The video camera on the wall of Swan Lake Manor is recording. All the film sees is a lone person, Lydia, sitting in a wheelchair in the long corridor. Her shoulders are hunched and her head is covered with a brightly colored scarf. This camera is meant to see all. And, this early Saturday morning, it did. The clock on the wall says 7:31 AM. Screams are heard echoing down the long hall way of Swan Lake Manor, “Help me, help me,” screams Lydia as she inches her wheelchair painfully, slowly forward.
Lydia has been diagnosed with Alzheimer’s, she lives in the moment, and at this moment Lydia’s reality is that she is back at home in Russia and it is time to prepare breakfast for her family. At Swan Lake Manor there is technology in place to prevent Lydia from eloping; there is technology in place to prevent falls from the bed, and to monitor her bed wetting, and restraint belts on Lydia’s wheelchair to keep her buckled up and safe. However, no one has time to listen to Lydia.
The question is: “Is technology a fit for dementia care?”
From an article in the New York Times: “nursing home eliminates anything potentially considered restraining, from deep–seated wheelchairs that hinders standing. Rather than utilizing technology to monitor bed wetting, this nursing home encourages the care staff to take residents to the toilet to preserve feelings of independence. Some staff members resisted, but now they like it, because it saves time and difficult diaper changes.”
In another study group members were asked about wandering technologies. They all agreed that “no technology could replace the caregiver but only support them.”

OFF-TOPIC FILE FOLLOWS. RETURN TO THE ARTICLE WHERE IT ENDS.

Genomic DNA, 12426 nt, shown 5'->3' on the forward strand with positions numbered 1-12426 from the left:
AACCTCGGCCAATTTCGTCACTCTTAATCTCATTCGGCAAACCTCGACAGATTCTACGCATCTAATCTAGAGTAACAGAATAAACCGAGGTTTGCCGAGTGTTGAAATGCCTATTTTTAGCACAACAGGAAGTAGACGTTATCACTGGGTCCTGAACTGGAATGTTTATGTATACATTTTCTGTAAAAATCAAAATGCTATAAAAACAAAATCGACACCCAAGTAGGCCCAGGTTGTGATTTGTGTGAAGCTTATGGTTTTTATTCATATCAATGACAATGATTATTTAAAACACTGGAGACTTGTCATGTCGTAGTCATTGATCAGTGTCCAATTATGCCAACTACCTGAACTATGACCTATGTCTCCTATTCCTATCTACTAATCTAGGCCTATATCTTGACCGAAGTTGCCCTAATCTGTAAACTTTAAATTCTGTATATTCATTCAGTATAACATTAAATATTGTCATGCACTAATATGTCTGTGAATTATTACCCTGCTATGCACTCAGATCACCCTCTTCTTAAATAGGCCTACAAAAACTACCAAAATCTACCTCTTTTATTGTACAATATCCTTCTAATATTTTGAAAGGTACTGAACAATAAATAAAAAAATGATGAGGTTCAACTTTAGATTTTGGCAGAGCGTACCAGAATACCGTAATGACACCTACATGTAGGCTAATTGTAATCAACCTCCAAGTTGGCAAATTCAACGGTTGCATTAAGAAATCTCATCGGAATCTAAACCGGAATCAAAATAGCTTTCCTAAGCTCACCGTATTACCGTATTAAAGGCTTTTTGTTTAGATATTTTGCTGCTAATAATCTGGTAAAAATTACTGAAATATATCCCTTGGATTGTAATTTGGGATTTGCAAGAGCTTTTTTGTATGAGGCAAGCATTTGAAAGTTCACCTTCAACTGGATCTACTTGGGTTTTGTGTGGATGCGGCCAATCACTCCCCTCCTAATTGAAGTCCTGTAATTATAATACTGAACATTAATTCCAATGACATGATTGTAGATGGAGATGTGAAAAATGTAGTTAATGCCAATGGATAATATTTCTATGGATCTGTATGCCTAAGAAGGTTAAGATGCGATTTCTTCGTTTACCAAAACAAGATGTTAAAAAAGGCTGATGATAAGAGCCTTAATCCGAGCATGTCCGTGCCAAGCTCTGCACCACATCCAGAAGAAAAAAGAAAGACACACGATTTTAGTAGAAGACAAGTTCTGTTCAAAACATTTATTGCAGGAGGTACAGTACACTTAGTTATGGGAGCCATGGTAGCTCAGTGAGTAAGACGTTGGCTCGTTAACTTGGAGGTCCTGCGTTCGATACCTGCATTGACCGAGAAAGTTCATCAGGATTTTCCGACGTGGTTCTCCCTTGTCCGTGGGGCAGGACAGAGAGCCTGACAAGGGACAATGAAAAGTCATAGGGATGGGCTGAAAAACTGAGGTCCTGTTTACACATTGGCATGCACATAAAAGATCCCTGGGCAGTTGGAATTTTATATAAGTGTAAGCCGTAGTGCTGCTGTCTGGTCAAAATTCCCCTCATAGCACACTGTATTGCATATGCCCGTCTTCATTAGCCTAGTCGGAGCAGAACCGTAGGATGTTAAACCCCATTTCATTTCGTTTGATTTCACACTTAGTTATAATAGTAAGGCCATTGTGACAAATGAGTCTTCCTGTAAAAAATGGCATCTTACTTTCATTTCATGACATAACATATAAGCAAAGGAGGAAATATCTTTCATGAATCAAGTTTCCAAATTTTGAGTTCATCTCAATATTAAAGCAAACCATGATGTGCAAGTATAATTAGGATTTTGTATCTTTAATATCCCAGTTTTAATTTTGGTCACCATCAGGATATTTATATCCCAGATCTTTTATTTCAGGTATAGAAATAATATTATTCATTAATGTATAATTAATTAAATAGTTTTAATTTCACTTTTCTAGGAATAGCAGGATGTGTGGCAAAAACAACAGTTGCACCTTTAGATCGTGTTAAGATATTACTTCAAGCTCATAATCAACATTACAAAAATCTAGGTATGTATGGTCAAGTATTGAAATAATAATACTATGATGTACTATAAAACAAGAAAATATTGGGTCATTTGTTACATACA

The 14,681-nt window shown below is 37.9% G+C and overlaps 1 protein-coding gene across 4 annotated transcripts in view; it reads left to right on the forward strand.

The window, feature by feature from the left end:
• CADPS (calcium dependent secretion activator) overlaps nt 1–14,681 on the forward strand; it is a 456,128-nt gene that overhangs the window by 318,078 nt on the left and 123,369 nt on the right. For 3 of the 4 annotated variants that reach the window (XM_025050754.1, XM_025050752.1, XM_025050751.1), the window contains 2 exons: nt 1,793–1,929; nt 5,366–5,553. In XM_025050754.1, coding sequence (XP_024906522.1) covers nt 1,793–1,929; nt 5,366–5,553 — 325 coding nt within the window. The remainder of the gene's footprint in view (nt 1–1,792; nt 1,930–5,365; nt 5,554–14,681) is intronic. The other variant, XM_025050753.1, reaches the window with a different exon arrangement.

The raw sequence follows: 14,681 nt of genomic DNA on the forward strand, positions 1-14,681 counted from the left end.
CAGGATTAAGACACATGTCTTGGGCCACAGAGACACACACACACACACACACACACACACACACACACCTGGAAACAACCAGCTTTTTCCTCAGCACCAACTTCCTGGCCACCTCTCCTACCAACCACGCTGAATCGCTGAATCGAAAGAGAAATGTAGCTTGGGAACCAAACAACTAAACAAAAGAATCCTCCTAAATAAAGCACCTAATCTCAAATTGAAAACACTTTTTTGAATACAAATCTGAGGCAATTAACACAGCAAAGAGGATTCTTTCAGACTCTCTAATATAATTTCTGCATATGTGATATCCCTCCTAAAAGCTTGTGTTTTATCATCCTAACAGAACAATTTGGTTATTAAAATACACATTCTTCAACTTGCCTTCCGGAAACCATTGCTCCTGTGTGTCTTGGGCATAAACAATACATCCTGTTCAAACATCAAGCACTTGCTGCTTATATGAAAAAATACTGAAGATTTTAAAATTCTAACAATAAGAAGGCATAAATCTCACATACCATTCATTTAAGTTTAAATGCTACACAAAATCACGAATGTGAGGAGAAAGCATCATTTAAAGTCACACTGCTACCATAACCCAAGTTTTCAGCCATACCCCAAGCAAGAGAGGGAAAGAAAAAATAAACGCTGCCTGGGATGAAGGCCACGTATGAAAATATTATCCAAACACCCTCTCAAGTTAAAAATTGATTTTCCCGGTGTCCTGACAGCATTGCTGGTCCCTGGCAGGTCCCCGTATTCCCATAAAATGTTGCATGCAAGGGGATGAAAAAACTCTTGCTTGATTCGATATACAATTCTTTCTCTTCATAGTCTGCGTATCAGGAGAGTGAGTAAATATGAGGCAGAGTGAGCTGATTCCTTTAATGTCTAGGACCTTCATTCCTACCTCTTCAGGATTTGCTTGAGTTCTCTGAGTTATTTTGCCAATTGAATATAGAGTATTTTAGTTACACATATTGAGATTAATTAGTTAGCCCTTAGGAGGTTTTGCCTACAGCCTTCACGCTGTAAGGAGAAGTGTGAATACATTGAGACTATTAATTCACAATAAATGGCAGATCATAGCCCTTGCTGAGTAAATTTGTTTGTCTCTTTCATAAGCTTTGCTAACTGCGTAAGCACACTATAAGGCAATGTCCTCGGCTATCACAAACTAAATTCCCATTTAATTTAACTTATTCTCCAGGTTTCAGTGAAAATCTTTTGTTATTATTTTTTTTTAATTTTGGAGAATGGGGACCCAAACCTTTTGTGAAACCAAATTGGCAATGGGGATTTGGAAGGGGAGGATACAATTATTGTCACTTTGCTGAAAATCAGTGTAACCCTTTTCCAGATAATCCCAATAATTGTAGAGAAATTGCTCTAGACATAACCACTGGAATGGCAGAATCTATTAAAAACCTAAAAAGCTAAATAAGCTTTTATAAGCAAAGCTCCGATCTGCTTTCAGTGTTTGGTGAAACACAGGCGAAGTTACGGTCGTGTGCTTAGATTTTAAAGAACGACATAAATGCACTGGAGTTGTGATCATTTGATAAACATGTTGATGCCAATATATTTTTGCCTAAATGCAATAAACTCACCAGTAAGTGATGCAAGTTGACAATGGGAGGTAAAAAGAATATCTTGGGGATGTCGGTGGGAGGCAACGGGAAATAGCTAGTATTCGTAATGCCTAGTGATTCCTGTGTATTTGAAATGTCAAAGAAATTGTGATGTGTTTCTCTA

The dichotomy we are facing in dementia care today appears to revolve around time – there simply isn’t enough of it. Technology is designed to save care partners time. Persons with dementia require time.
No one works harder than those individuals caring for persons with dementia. In Lydia’s case study, her care partners will reveal that in the busy AM care time, they simply cannot spend time with Lydia to understand her reality, and that technology is the preferential treatment. Research suggests that creating positive emotional experiences for Alzheimer’s patients diminishes distress and behavior problems. (New York Times, December 31, 2010)
The nurse is consumed with her work at the nurse’s station, barely glancing up. She calmly replies, “Oh, that’s just Lydia telling us she wants us to push her wheelchair to the dining room for breakfast. She’s always like that, don’t worry”.
The appealing shouts are still heard down the long, empty corridor, “Help, help, help me”! shouts Lydia. The clock goes on ticking at Swan Lake Manor; it is now 8:06 and breakfast will be served at 9 AM. (excerpt from “Wheelchair Ballet”, The Living Dementia Case–Study Approach, deGeest, 2007)